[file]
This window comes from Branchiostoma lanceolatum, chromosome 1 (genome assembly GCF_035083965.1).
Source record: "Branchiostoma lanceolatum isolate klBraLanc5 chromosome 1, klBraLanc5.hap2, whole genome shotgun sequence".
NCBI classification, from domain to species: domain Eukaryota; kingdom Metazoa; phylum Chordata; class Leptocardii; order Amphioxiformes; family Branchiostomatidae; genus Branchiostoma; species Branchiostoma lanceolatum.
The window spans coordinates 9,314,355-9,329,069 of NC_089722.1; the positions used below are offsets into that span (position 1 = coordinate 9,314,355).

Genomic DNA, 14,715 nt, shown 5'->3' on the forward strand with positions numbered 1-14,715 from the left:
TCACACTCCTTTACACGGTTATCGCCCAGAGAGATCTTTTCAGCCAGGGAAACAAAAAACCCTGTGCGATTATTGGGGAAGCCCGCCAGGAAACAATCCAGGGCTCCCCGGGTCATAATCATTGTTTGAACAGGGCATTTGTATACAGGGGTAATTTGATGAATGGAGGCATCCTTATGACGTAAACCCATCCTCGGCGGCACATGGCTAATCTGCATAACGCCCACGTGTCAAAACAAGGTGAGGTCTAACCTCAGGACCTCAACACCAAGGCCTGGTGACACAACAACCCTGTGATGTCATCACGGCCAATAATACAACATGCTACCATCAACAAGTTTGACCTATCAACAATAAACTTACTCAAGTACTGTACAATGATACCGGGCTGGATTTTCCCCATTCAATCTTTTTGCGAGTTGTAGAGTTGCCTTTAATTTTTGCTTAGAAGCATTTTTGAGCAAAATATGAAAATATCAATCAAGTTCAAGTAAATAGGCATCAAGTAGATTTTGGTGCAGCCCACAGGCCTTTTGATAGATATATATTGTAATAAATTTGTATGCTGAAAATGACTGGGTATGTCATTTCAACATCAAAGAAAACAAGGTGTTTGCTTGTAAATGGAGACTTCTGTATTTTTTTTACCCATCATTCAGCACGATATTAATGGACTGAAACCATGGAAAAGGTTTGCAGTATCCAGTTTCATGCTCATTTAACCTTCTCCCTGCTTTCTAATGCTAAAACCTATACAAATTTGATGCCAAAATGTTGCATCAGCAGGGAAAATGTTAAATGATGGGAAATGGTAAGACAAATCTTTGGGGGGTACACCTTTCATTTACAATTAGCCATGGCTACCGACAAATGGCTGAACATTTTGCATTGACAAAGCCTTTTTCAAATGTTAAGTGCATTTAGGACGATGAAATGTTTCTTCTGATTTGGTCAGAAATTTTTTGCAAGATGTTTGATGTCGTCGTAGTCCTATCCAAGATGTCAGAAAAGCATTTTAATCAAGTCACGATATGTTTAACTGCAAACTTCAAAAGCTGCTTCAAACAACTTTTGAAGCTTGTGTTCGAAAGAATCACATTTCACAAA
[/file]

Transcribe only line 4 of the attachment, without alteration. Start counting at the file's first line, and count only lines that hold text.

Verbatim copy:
The window spans coordinates 9,314,355-9,329,069 of NC_089722.1; the positions used below are offsets into that span (position 1 = coordinate 9,314,355).